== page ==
Monday, 13 June 2016

Beginner's guide to painting weatherboards

I haven't blogged for a while - too busy actually doing things to the Crooked Cottage!  As I posted about last time, we had our new balcony installed - and it looked fantastic.  I paid someone to paint it, as I didn't fancy (or even know how) to climb up and paint the sides and the fencing around the balcony itself.  

And then it looked so nice I had to do downstairs as well!

So I will post about the actual construction of the new downstairs facade at a future point.  Suffice to say it's done, it looks awesome and now we come to painting.

Being a tightarse frugal person I decided that I could paint the weatherboards myself.  Apart from a ladder there is no particular equipment needed, and I knew it would save us a significant amount of money.  Also as all the boards are brand new there is minimal prep work required.

Through trial and error (and also copying some of the professional painters tricks) I have some tips for anyone else who is going to give this DIY painting a go.

1. Prepwork sucks but it is important
Although I didn't have to sand the new board or strip any old paint, I did have to patch all the nail holes and then clean all the boards as they were dusty and dirty (I still don't have a verandah roof). The better prep you can do the better the finished product.  

Trying to keep the light protected by wrapping it in a plastic bag

2.  Put your painting trays inside large garbage bags
This one I stole from the professional guys.  If your paint trays are like mine and full of dirt from the shed, or remnants of old paint colours then it is much easier and less cleaning.  But the main saviour is the wash up and the environment - when you are done you can just pull the garbage bag off and put it in the bin, no washing up and risk of paint going into drains.  From experience - if you keep the same garbarge bag you probably need to peel the dried paint off first - I had a bad day with little scraps of dried up paint going on to the weather boards so after that I went to just one use per bag. 

3.  Keep a bucket of water to put your brushes into
If your brushes get dry they seem to not work so well.  They get a bit clogged up.  So if you have a few brushes, rotate them and throw them in the bucket in the mean time.  Also once you are done put all the brushes and roller covers into the bucket - nothing worse than ruining all your brushes (yes, I've done it many times) by not washing them out properly and finding them stiff as a board the next day.  The bucket manages this issue and the water can be discarded somewhere safely (not down the drain outside as that goes straight into our harbour!)

4.  Brush the paint on first then roll it
Well this one worked for me.  Brush into all the gaps, edges, and then across the whole weatherboard.  Then you can get the roller and make the finish more even and nicer by rolling up and down but no cracks are missed.  

So it's a slow job but I'm hoping the end result will be worth it!

Sunday, 5 June 2016

Garden Share Collective May 2016 - Leaves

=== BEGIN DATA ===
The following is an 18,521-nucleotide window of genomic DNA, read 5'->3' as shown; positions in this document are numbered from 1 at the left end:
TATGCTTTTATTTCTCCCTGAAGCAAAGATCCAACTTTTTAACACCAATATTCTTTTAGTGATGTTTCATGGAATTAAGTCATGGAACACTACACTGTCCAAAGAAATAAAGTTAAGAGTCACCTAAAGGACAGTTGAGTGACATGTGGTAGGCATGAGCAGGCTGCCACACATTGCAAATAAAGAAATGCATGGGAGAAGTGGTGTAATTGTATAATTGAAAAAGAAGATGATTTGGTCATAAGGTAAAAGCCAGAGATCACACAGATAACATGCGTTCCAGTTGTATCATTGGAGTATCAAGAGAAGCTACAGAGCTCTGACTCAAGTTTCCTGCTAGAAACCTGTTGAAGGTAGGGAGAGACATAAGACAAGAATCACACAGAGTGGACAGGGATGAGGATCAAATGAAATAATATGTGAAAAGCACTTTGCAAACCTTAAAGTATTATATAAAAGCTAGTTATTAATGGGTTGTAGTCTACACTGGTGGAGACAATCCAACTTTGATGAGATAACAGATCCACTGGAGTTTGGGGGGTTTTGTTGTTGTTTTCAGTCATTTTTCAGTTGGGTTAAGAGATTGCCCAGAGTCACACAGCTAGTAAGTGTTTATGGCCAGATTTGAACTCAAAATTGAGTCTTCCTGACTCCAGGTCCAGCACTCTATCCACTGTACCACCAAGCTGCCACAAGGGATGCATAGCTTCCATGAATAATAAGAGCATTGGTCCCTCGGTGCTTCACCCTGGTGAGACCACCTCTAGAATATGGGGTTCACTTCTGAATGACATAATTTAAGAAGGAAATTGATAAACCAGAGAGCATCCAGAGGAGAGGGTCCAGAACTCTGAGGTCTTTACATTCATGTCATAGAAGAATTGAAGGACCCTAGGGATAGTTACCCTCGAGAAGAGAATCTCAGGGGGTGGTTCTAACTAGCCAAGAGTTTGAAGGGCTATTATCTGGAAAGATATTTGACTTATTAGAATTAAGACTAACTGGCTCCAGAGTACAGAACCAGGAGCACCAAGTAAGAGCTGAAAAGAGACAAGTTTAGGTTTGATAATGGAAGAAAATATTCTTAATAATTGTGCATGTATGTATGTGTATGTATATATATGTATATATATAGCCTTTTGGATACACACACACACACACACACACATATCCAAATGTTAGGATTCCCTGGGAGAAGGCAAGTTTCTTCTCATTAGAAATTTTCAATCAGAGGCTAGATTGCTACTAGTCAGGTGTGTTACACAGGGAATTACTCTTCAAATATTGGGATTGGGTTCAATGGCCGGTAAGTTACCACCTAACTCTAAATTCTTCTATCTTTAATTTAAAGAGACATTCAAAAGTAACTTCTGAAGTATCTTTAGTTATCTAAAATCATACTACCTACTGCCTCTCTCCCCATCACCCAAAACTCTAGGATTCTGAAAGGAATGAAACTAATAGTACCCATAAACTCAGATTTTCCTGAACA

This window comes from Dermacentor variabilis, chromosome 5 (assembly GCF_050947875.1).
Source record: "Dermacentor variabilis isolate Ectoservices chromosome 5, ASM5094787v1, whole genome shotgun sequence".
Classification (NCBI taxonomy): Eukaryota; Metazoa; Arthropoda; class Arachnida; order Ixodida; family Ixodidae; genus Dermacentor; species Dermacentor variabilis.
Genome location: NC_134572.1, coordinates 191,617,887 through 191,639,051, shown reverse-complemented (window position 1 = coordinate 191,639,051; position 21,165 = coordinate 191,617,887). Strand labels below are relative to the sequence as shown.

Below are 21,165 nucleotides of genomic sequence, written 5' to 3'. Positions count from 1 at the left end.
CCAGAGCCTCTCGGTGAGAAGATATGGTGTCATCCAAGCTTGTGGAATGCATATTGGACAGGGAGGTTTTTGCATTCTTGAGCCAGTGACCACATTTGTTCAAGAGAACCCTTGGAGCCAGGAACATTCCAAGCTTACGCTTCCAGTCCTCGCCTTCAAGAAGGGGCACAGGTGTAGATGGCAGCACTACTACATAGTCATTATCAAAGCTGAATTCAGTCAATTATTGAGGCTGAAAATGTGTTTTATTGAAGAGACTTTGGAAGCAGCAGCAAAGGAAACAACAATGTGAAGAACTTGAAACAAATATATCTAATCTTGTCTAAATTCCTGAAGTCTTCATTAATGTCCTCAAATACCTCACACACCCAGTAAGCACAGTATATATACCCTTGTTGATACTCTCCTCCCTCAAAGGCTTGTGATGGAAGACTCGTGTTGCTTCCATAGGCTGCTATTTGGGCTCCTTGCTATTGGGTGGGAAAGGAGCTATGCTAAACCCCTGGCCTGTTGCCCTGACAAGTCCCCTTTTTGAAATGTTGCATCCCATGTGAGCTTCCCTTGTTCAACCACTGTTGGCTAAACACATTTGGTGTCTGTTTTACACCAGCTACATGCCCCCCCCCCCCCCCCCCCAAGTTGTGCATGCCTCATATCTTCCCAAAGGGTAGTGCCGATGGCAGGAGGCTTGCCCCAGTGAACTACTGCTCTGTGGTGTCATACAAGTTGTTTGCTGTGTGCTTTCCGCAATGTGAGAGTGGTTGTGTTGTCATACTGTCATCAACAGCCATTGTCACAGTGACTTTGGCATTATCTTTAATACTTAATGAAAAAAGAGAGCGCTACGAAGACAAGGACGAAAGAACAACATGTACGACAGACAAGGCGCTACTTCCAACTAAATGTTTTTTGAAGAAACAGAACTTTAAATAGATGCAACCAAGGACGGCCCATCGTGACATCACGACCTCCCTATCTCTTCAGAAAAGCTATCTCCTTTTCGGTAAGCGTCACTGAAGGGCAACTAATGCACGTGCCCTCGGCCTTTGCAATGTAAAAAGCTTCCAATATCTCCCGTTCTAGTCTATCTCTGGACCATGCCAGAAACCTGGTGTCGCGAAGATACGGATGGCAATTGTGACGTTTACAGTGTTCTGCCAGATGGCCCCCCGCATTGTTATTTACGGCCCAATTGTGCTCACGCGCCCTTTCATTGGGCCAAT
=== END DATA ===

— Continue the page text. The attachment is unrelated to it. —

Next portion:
This month's Garden Share Collective comes around again and the theme is Leaves.

Which is a pretty apt theme for my garden - as that is about all I have at the moment.

I had hoped to at least take some nice photos of the garden and of the house but unfortunately due to the crazy storms in Sydney (and everywhere on the east coast) I have been spending all day trying to mop up leaks, and spinning and drying wet towels in front of the heater.  So no nice pictures!  But I do want to get it out in time for the link up, so I apologise for the non aesthetically pleasing post!
The radar for this evening - more rain coming.
I am still doing renovations with new weatherboards put up all around the front of the house.  This has meant most of my pots have been moved to the back yard, where they get limited sun, and being winter anyway not much is growing.  The only things that are going well are some of my bulbs and of course my weeds!

The tree in the back neighbours place is some type of gigantic oak tree and is the bane of my existence, as it is always dropping leaves.  I'm forever sweeping them up at the moment.  And that is all the activity I have been having in my garden.

My renovations are almost finished, and I have been painting on all my weekends when it hasn't been raining.  So there has been no time for gardening.  I also haven't yet been able to visit the Community Garden, although I have been in contact again, as I have to go at a time that I can meet with some members, and haven't yet been able to co-ordinate my times. 

However, I am hoping that next month I might get back into the garden.  Since my renovations are fininshed, I now want to work on the garden beds.  They somehow seem smaller and lower with my new verandah.  So I am thinking of building all the garden beds up, and putting in a new bed on the north side of my yard.   I will also be digging in my sprinkling system so that it is drippers under the beds rather than the current sprays above the ground.  So that will probably end up quite a bit job!

So this month will realistically be no gardening.  But maybe just some digging in of compost, tidying, and planning will be on the cards.

Looking forward to seeing what everyone else is actually getting done in their gardens this month!